Sighing, he went to the immaculate front steps and mounted them. Before he could ring or knock, a bent but nimble figure yanked the door open. The woman wore a blue dress with a linen apron over it. Her hair was flaming red, clearly dyed to an unnatural shade because her face showed she was old enough that her hair had surely turned white. She looked him in the eye.
“This way to the parlor,” she said, taking his hat and coat as they went. Grandly she swung open interior double doors and stood back to reveal the pale golden woman, now seated on a couch. She announced, “Mr. Morton Lethe.”
“Come in, Mr. Lethe. Do you care for tea?” She did not sound at all hostile. Nor did he when he agreed. “Cate, we will have tea,” directed Demeter. Cate inclined her head and went down the corridor to what had to be the kitchen.
The man barely glanced around the room with its green drapes and paintings of fruit and flowers. “I did not expect to see Cate still with you,” he remarked. “I had thought she would remain in the West.”
“As you can see, she did not. The person who would have kept her there had died. Surely you knew that.”
“Maybe I did,” admitted Lethe. “But what keeps her here?” He sounded a bit jealous, though he had no reason.

Theoretically one employed the other, but Demeter and Hecate had been friends and companions for a long time. Two sides of the same love of earth and growing things, Demeter loved fields and gardens while Hecate wandered the hillsides and shores, looking for wild herbs and medicinal plants. In uncivilized times, one would vie against the other, trying to claim territory from each other, but these two knew that what was good for one was also good for the other. The sun, the rain, the insects and small animals, wove the variety of valley and bluff together in a way that made a place for many, meshed and bordered with difference. But Cate let that order come naturally, merely accommodating, while Demeter made plants into an art form, pushing and pruning them into order -- she insisted. She was a woman who believed she knew best.

The morning the message had come Cate had made a grand gesture, entering the parlor with a huge armload of apple blossoms from the tree in the backyard.
“Good heavens, woman! That’s not a bouquet -- it’s a whole bush! Can’t you find some proper flowers in the garden and just make an arrangement in a vase?” Cate ignored her mistress. The apple trees were a perfect cloud of froth and she’d brought several boughs to jam into a big copper ewer and set in front of a mirror, doubling the generosity. Demeter went on, “You realize, of course, that every time you bring in the flowers off a fruit tree you’re preventing them from becoming fruit.”
“Sure, Ma’am, and it’s a fair trade to miss a few apples later on in order to have these wonderful blossoms now! One must feed the soul.” She stood back to admire the effect of the lacy pink mound in front of the huge gilded mirror. “They only last for a little while and I love them so!”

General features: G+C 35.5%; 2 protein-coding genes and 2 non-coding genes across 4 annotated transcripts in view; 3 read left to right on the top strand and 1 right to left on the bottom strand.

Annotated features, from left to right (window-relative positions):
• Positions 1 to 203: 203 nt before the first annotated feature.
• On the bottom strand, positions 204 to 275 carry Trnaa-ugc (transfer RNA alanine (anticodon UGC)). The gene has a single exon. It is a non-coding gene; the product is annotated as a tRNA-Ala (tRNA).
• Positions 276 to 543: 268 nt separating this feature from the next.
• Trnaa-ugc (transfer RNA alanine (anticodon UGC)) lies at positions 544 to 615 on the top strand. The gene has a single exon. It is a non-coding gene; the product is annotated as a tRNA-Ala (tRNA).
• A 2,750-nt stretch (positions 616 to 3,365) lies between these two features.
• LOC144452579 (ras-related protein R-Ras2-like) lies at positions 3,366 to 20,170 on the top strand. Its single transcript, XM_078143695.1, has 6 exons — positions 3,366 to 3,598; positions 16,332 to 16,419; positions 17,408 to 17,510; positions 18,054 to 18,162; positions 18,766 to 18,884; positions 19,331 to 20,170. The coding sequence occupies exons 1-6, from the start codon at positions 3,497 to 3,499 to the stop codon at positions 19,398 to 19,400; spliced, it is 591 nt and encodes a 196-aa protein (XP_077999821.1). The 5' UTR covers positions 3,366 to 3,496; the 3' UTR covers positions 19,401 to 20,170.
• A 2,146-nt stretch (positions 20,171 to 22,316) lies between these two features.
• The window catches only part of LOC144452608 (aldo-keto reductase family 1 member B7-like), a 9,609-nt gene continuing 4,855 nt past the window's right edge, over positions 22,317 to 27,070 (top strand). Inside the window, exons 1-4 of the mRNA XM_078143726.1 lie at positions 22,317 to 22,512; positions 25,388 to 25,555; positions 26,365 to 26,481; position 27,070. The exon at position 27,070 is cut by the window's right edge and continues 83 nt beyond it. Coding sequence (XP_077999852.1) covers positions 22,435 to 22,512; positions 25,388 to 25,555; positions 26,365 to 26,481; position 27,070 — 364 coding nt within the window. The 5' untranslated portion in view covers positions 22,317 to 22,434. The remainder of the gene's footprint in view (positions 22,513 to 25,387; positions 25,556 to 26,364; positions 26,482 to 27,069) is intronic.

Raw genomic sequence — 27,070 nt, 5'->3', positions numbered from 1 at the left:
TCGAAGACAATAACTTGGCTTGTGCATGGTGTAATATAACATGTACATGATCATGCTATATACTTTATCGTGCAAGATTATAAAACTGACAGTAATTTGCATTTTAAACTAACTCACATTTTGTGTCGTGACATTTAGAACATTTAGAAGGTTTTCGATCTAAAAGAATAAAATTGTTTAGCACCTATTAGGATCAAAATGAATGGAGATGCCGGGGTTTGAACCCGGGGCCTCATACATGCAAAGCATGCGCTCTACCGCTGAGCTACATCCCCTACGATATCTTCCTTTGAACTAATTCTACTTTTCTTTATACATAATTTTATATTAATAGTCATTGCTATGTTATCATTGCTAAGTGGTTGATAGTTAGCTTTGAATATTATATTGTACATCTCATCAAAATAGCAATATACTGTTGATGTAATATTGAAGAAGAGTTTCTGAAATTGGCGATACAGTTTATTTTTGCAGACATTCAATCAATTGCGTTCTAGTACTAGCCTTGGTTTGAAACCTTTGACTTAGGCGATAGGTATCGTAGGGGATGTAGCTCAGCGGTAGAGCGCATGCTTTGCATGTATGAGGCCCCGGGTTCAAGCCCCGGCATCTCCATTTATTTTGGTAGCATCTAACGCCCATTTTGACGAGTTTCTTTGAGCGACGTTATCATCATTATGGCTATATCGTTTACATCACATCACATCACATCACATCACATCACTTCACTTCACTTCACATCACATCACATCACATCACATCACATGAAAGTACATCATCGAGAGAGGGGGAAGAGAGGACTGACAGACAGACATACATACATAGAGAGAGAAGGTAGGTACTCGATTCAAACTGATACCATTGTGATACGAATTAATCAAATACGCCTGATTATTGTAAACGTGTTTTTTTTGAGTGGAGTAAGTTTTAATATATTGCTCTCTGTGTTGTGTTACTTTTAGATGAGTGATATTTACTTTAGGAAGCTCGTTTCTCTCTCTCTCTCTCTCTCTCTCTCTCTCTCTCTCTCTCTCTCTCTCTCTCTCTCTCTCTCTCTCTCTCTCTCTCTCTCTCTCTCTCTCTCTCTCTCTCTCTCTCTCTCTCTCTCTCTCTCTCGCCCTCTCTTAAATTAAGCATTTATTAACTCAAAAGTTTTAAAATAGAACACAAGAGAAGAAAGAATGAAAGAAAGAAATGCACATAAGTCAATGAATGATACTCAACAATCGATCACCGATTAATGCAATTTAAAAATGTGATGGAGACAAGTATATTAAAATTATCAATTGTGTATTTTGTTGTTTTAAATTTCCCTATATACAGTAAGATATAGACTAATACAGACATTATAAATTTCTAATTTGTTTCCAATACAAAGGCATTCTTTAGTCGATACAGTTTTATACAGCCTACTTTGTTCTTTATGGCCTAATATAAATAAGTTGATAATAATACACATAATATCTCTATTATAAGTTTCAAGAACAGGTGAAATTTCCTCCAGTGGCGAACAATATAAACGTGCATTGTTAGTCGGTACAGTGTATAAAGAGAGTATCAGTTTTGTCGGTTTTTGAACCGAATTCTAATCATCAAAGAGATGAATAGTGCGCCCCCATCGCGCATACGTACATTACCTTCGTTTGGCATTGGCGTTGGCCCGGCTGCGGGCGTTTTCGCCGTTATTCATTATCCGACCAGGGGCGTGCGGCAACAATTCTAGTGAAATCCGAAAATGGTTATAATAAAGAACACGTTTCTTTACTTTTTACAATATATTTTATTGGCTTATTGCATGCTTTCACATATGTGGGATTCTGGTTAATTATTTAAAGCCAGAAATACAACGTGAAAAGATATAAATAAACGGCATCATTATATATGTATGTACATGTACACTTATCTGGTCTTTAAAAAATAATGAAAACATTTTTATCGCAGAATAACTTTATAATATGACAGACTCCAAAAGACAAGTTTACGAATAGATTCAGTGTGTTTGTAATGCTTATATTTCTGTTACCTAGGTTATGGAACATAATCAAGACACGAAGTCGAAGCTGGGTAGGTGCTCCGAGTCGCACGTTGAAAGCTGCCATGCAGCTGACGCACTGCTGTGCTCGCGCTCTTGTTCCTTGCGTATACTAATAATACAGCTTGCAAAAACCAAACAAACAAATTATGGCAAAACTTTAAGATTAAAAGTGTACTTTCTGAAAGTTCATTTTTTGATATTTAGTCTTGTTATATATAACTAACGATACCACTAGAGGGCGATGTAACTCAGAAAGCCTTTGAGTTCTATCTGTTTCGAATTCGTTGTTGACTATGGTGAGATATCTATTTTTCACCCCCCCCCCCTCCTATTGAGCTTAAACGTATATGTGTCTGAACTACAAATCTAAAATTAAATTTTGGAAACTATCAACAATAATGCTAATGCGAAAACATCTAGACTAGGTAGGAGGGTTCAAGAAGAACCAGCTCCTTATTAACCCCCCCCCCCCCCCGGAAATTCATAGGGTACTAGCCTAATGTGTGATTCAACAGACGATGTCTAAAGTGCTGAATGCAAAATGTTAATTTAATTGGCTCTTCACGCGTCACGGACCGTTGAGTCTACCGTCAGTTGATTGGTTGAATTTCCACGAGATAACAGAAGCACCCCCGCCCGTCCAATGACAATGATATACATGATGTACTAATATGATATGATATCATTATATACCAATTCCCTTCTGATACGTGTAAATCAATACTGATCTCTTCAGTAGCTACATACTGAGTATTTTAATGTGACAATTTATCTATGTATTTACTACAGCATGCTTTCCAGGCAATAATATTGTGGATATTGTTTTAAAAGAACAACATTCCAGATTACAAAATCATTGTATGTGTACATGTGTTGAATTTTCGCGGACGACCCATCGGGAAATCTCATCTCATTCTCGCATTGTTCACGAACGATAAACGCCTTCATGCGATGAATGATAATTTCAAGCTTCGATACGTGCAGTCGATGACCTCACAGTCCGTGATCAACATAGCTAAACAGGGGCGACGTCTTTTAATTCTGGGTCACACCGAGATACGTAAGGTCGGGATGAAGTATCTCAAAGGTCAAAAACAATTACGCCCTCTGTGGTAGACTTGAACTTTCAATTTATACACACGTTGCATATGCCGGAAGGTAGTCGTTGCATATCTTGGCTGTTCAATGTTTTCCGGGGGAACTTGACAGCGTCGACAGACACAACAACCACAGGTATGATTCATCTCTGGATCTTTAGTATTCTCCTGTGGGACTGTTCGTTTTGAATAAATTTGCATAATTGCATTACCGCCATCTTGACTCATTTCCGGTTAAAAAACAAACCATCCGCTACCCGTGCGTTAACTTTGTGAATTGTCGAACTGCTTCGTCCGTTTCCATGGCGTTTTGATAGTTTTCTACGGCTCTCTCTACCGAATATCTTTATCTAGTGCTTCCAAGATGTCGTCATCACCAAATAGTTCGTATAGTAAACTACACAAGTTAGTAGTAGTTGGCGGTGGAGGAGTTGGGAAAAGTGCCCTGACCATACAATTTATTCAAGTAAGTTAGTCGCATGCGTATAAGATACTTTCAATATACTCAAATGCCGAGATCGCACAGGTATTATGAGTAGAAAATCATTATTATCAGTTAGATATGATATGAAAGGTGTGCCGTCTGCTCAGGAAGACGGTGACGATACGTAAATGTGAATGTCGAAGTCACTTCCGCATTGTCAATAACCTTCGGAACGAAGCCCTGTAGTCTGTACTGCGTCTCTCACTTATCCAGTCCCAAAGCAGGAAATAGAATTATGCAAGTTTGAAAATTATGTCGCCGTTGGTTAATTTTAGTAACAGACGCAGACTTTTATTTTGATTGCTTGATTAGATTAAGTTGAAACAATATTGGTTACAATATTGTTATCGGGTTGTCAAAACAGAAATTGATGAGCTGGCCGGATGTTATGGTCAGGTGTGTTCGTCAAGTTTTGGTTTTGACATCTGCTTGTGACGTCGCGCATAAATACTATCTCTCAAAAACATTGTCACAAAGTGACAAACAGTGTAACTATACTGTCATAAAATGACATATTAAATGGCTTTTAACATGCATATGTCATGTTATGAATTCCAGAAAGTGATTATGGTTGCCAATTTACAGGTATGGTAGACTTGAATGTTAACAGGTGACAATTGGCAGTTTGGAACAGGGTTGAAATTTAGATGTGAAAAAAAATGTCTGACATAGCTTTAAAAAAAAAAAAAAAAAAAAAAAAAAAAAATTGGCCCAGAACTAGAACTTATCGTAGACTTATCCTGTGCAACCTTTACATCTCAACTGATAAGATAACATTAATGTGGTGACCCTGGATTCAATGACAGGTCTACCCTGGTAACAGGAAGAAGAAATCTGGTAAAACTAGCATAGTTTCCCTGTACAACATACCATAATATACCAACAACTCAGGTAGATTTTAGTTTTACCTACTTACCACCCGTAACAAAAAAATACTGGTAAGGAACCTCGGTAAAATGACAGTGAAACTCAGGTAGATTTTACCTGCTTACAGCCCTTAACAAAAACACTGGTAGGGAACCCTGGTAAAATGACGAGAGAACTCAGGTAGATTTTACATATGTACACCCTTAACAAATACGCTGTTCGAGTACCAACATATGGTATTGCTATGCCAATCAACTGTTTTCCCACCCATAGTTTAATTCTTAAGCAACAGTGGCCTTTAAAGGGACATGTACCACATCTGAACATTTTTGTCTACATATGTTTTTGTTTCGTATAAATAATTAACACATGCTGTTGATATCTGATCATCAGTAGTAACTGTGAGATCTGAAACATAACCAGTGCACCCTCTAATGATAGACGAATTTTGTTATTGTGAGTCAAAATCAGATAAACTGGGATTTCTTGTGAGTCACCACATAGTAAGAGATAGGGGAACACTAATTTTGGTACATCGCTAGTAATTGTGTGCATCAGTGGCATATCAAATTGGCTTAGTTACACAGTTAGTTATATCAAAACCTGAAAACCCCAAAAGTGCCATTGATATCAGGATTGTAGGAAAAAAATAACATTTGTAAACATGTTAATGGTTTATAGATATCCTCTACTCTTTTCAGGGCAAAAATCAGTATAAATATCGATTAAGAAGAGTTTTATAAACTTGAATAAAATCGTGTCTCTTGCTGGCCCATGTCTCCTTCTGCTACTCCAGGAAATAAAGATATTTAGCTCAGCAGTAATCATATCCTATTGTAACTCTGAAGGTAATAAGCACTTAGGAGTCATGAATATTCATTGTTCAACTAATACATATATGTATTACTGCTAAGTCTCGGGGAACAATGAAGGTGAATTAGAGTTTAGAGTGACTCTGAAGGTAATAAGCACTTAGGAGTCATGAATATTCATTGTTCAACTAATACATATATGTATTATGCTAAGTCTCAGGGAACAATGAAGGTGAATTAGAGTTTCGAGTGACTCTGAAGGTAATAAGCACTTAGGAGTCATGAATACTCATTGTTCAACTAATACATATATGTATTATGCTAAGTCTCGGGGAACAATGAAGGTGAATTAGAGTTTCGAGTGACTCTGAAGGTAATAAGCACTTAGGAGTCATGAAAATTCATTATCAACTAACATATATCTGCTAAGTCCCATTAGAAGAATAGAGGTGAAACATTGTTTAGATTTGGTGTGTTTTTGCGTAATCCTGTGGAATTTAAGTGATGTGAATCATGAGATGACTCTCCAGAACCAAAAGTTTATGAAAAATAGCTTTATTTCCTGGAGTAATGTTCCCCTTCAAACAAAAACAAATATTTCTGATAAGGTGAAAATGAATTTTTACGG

“Like Pers,” thought Demeter, whose daughter was never far from her mind. Pers who had promised to ripen into such sweet fruit. Aloud she had said, “I should never have let Pers go so far away. We missing the years of her blooming.” At that point she only had a premonition and never expected the consequences of Pers being out West. Didn’t even know that Mort Lethe had gone there.
Cate had turned and stood, hands on her hips. “We’re speaking of a human being here and not an apple. If a body never learns to go out into the world and fend for herself, she’ll only wither and sour. There are plenty of dangers here at home. Surely she must learn to cope with them no matter where she is.”
But no one, child or adult, male or female, could have resisted the force and surprise that took Pers away from them. Even Demeter understood that there was something almost supernatural in this kidnapping, something like a fate that she couldn’t prevent any more than she had predicted it.

About the time the apples were hard and green, Demeter had understood nothing could be done to find Pers from such a great distance -- at least not done properly. She and Cate had packed for travel. In addition to her trunk, she had called a carpenter to build her a tight wooden box, waterproofed with pitch. Into it she put a number of thought-out provisions which she did not explain to Cate. At intervals she sat alone, unseeing, trying to sense Pers out there in all that space. Was she alive?
Cate came into Demeter’s darkened room suddenly, thinking to bring her a lamp for the evening, and was startled to find her sitting so still, but quickly understood and sat in a close-by chair. Demeter looked over at her friend. “Do you think she’s alive, Cate? Can you feel her?” Cate was known to have the power to be in touch psychically.
After a moment of silence while she reached out across the continent with all her senses, Cate said, rather hoarsely, “She’s alive. But she’s... changed.”
“She’s too young for that. She’s still a green girl with a care free heart.”
“She’s alive,” repeated Cate. But Demeter, not weeping, was dry as old wood.


Anonymous said...

This is a whole lot of fun. I love reading your reading of this old, old story.

Mary Strachan Scriver said...

Thanks, Brett. I hope I can keep intriguing you!

Prairie Mary

Anonymous said...

I love this story and I'm looking forward to each new installment.

Mary Strachan Scriver said...

Thanks, Byrd. I haven't looked at this for a while, so I'm a little surprised by what happens myself! I consider this my Richard Wheeler-type Western story.

Prairie Mary